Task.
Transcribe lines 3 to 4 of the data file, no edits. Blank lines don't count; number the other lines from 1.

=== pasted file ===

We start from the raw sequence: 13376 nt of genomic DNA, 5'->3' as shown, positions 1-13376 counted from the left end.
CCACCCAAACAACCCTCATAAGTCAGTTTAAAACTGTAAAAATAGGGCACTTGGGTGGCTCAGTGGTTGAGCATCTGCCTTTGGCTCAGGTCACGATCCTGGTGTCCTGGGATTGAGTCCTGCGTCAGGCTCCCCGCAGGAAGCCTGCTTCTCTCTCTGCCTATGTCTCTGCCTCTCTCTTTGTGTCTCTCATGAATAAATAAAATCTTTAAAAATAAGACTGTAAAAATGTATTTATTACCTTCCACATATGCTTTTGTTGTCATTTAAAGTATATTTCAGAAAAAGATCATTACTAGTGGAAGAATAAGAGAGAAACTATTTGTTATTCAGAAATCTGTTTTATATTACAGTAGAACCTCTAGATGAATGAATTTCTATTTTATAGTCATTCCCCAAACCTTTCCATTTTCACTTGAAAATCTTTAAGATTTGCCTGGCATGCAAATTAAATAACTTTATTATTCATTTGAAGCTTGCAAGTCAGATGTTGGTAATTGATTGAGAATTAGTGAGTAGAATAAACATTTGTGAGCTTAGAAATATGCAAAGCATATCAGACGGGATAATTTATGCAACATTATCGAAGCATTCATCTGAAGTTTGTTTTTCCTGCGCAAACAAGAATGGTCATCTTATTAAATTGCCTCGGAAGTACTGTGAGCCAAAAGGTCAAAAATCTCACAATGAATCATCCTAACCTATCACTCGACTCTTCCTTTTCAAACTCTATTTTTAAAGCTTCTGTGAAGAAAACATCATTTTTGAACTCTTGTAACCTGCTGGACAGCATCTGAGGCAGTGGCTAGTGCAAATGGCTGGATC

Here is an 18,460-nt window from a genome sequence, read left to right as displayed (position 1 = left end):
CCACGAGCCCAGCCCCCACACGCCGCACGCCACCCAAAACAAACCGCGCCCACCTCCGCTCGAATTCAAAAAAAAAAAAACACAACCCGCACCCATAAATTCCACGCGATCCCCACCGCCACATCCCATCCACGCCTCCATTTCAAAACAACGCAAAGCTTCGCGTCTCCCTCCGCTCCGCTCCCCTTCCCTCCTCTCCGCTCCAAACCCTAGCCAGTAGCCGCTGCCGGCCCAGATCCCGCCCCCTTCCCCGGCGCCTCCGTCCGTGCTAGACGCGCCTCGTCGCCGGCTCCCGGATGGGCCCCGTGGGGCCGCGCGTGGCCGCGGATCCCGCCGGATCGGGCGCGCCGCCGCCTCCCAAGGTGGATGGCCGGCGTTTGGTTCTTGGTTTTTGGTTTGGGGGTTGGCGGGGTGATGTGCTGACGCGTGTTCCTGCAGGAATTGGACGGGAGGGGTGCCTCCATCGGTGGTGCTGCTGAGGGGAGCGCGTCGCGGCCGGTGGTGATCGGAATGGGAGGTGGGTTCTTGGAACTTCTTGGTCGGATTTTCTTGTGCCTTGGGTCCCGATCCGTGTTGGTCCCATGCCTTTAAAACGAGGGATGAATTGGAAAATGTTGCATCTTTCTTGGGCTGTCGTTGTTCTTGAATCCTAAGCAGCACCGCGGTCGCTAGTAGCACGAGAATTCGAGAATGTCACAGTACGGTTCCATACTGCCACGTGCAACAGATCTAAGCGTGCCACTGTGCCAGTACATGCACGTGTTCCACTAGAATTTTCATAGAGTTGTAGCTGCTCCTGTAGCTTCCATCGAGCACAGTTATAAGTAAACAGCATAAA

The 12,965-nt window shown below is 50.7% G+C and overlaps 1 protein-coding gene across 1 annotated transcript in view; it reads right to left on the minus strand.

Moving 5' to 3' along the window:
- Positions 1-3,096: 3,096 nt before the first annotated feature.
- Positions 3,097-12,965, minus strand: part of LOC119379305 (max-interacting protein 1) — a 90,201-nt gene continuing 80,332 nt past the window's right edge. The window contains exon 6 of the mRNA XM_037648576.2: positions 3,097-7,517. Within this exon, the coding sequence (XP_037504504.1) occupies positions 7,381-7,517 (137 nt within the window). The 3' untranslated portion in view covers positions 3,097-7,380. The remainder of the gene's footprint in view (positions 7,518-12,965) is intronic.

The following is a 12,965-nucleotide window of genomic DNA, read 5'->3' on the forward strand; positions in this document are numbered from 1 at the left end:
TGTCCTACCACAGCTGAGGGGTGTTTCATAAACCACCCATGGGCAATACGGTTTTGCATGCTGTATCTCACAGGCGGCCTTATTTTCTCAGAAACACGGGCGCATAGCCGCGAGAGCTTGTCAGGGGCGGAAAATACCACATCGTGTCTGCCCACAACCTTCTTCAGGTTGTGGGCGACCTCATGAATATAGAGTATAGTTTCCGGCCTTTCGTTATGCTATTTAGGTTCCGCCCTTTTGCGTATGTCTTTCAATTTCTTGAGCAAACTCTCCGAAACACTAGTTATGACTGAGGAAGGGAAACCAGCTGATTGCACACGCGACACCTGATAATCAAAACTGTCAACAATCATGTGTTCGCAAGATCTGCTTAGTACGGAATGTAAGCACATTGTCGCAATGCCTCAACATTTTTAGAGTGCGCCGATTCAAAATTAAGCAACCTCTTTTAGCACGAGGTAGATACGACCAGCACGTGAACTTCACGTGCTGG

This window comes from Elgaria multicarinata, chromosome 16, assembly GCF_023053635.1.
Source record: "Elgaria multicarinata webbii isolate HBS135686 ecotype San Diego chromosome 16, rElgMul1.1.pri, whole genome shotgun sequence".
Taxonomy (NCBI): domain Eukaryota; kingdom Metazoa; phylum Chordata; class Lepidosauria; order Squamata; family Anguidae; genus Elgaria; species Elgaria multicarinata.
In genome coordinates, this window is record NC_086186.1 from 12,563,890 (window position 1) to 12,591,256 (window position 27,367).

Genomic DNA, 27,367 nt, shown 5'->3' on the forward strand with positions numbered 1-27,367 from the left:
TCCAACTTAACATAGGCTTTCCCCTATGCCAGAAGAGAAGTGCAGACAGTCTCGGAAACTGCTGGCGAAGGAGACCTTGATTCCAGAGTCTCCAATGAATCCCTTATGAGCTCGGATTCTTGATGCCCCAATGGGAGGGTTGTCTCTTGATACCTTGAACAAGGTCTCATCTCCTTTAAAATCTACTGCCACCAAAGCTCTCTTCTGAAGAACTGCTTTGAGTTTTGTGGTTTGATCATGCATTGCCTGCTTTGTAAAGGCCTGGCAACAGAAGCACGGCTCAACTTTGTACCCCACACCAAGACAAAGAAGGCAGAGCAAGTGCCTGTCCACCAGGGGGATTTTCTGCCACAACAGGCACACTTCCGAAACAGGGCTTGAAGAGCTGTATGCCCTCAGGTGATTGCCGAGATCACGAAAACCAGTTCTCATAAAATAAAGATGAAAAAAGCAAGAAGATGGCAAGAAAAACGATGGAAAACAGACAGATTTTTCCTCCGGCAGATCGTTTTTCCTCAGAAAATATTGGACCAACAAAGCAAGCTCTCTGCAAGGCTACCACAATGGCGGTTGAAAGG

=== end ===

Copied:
Here is an 18,460-nt window from a genome sequence, read left to right as displayed (position 1 = left end):
CCACGAGCCCAGCCCCCACACGCCGCACGCCACCCAAAACAAACCGCGCCCACCTCCGCTCGAATTCAAAAAAAAAAAAACACAACCCGCACCCATAAATTCCACGCGATCCCCACCGCCACATCCCATCCACGCCTCCATTTCAAAACAACGCAAAGCTTCGCGTCTCCCTCCGCTCCGCTCCCCTTCCCTCCTCTCCGCTCCAAACCCTAGCCAGTAGCCGCTGCCGGCCCAGATCCCGCCCCCTTCCCCGGCGCCTCCGTCCGTGCTAGACGCGCCTCGTCGCCGGCTCCCGGATGGGCCCCGTGGGGCCGCGCGTGGCCGCGGATCCCGCCGGATCGGGCGCGCCGCCGCCTCCCAAGGTGGATGGCCGGCGTTTGGTTCTTGGTTTTTGGTTTGGGGGTTGGCGGGGTGATGTGCTGACGCGTGTTCCTGCAGGAATTGGACGGGAGGGGTGCCTCCATCGGTGGTGCTGCTGAGGGGAGCGCGTCGCGGCCGGTGGTGATCGGAATGGGAGGTGGGTTCTTGGAACTTCTTGGTCGGATTTTCTTGTGCCTTGGGTCCCGATCCGTGTTGGTCCCATGCCTTTAAAACGAGGGATGAATTGGAAAATGTTGCATCTTTCTTGGGCTGTCGTTGTTCTTGAATCCTAAGCAGCACCGCGGTCGCTAGTAGCACGAGAATTCGAGAATGTCACAGTACGGTTCCATACTGCCACGTGCAACAGATCTAAGCGTGCCACTGTGCCAGTACATGCACGTGTTCCACTAGAATTTTCATAGAGTTGTAGCTGCTCCTGTAGCTTCCATCGAGCACAGTTATAAGTAAACAGCATAAA